Ivy Marie Clarke
When Adri Rosario attended a Zoom meeting with other Peer Advisors about Mercer University’s plan to reopen campus for orientation, there was only one step she felt comfortable taking: she resigned from her position.
“The PAs were presented with information about orientation, and it was suggested that not everyone will be able to socially distance at all times,” said Rosario, a junior. “It was really difficult because I really love my job as a PA. I really wouldn’t give that up for anything, like, so easily, but I think that given the current plans, I needed to step down.”
Pablo Valentin, coordinator of new student programs, told The Cluster in an email that he outlined “every detail of (the) plan that we had for everything from PA Training straight through Opening Days and Bear Beginnings” in the Zoom meeting. Bear Beginnings is a first-year program held the weekend before classes start to guide freshmen through their transition to college life.
The plan involved spreading out freshman students’ move-in process over a few days and changing the Bear Beginnings schedule “in order to shift the focus to small socially distanced O-Group (Orientation Group) activities rather than large Class of 2024 activities,” he said.
PAs were given several days to decide whether to renew their contracts in light of the new information. Valentin said that 10 PAs chose not to renew. There are still 54 PAs on the 2020-2021 team.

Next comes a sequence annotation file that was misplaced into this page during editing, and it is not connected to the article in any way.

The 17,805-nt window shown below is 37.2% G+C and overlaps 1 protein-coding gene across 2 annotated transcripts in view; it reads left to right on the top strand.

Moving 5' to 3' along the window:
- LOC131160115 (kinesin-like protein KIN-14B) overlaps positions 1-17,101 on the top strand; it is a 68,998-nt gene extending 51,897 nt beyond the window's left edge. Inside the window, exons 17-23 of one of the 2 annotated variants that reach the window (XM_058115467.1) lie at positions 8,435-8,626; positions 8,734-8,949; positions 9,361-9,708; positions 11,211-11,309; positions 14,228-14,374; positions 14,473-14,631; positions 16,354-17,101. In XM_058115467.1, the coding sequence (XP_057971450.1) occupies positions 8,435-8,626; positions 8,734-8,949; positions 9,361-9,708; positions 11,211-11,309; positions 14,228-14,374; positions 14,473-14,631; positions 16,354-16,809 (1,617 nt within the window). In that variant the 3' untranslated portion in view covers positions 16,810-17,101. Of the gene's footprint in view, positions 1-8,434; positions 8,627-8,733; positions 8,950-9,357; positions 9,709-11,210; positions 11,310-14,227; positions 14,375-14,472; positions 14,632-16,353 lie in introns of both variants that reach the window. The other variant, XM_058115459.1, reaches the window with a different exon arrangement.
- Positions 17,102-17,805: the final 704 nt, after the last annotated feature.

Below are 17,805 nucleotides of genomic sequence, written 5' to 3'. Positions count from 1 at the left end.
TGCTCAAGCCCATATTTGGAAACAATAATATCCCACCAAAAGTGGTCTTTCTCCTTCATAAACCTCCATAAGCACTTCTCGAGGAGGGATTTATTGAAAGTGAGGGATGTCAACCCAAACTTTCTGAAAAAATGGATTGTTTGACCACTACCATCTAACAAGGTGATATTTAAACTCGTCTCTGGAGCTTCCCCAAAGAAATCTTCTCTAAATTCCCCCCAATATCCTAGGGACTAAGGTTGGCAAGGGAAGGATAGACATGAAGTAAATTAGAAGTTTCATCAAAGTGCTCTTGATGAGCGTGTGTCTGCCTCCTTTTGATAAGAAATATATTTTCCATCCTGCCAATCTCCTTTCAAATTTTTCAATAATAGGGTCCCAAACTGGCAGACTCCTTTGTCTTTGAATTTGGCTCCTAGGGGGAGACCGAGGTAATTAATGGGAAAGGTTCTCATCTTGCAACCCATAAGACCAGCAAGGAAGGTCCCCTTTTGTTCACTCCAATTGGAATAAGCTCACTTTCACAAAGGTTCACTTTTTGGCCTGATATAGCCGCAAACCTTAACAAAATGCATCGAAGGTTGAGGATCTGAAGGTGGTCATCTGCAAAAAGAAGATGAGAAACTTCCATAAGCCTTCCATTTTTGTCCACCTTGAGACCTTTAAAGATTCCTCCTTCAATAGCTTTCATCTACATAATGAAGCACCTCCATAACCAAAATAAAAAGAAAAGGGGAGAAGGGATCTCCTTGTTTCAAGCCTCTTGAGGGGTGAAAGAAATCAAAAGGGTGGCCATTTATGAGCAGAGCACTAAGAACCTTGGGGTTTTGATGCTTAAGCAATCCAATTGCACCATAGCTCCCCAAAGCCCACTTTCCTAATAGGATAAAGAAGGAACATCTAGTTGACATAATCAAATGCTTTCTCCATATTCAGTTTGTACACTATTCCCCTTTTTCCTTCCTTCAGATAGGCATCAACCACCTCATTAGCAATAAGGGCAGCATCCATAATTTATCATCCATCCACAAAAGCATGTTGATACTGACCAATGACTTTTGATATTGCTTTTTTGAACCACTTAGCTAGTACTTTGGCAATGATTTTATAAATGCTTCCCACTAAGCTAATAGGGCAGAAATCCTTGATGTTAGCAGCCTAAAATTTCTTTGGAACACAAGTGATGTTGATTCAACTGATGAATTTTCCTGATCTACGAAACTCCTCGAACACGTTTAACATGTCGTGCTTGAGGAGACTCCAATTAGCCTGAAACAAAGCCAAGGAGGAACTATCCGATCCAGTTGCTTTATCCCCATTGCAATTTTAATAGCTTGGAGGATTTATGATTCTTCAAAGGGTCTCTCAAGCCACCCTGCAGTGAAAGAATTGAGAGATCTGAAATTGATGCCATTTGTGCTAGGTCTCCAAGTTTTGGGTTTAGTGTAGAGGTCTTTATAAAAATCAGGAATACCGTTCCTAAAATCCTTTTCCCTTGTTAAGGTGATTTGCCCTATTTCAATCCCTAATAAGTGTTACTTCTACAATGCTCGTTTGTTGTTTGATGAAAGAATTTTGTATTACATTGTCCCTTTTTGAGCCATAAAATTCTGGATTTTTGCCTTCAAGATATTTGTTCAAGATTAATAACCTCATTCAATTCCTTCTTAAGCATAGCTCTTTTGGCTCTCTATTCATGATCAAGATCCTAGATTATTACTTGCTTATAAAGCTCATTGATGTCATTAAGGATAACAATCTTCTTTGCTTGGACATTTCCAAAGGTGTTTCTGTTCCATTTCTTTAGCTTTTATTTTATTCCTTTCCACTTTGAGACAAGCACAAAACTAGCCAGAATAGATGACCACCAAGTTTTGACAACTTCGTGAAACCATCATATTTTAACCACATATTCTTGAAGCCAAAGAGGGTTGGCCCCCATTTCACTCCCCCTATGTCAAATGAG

“We wanted to offer our Peer Advisors the best picture we could of what this year’s Bear Beginnings might entail and thought it was only fair to give them an option to consider whether or not they wanted to proceed in this volunteer position,” Valentin said. “While it was tough to have anyone not be able to be a part of the team, I completely understand that they needed to make that decision.”
The plan for orientation to be held in-person is part of Mercer University’s return to campus for fall 2020. Since March 15, most courses and activities have been held online due to the COVID-19 pandemic.
According to Mercer’s website, administrators “continue to plan for fall semester classes on campus with reasonable and deliberate safeguards to protect students, faculty, staff and guests.”
Mercer has released plans to mitigate the spread of COVID-19 on campus including required testing prior to the first day of class, modifications to dining services, increased sanitation procedures, mask requirements in most buildings and a revised academic calendar meant to limit student travel. The school has also launched the Bears Care initiative, which will distribute cloth masks, thermometers, hand sanitizer and more to students.
No online option is currently being developed, though students with documented health conditions are encouraged to contact the Office of Access and Accommodations. Mercer’s COVID-19 website suggests that virtual learning may be available as an accommodation.
PAs resigning is just one of several actions Mercer students have taken this summer in response to Mercer’s transition to in-person campus life.